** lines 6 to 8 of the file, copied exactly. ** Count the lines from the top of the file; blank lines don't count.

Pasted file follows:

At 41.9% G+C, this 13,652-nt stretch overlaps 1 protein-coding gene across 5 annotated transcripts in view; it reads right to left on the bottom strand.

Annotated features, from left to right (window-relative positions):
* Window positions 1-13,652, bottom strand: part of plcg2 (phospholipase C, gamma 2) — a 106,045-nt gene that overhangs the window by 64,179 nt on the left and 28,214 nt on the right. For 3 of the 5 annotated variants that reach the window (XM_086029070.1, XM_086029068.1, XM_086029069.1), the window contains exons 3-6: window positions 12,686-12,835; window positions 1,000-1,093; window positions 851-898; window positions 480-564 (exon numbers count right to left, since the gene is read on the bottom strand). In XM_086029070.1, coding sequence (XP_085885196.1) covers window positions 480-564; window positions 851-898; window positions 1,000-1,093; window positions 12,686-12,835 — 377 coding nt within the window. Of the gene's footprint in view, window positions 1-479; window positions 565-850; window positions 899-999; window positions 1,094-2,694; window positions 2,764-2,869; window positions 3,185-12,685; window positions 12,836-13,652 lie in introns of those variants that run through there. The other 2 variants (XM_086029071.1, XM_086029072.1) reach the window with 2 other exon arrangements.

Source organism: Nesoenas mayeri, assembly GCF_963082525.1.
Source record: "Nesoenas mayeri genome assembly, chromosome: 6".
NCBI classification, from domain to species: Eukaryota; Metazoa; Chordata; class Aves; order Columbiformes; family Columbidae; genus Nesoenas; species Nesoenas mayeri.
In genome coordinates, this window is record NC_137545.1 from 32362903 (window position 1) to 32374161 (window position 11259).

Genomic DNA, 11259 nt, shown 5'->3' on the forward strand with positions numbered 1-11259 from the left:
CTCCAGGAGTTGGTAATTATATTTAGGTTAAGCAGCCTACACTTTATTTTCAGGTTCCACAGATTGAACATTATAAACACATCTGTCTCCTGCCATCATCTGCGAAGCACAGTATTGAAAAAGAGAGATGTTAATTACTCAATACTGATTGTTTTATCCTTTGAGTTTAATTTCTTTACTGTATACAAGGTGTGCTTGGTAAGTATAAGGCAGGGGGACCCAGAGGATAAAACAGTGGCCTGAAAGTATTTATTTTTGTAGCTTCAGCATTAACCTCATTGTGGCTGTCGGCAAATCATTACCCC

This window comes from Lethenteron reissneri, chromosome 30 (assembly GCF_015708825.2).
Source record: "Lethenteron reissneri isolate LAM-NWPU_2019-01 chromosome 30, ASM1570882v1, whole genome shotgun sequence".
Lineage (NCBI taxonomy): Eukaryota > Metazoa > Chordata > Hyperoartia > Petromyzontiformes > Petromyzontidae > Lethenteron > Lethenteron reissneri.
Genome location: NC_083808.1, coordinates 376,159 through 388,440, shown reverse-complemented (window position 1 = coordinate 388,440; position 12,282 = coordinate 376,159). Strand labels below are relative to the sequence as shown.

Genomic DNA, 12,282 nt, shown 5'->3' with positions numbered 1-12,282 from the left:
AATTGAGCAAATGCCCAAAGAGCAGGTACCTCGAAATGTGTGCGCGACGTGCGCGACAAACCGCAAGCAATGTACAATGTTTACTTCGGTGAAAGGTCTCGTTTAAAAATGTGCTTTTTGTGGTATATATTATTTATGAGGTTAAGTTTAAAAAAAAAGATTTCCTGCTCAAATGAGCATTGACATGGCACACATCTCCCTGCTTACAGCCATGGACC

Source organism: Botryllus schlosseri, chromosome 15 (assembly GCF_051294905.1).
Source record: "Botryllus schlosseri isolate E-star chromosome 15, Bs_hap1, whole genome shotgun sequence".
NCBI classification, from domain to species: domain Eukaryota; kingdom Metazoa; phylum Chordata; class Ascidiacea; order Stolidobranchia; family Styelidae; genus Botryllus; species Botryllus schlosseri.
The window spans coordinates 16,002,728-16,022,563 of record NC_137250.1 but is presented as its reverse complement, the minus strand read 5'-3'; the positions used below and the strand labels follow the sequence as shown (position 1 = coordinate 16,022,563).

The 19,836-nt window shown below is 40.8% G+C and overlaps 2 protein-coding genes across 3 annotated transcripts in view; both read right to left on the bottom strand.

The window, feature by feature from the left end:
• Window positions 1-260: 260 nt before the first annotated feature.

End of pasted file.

NCBI classification, from domain to species: Eukaryota; Metazoa; Chordata; class Aves; order Columbiformes; family Columbidae; genus Nesoenas; species Nesoenas mayeri.
In genome coordinates, this window is record NC_137545.1 from 32362903 (window position 1) to 32374161 (window position 11259).

Genomic DNA, 11259 nt, shown 5'->3' on the forward strand with positions numbered 1-11259 from the left: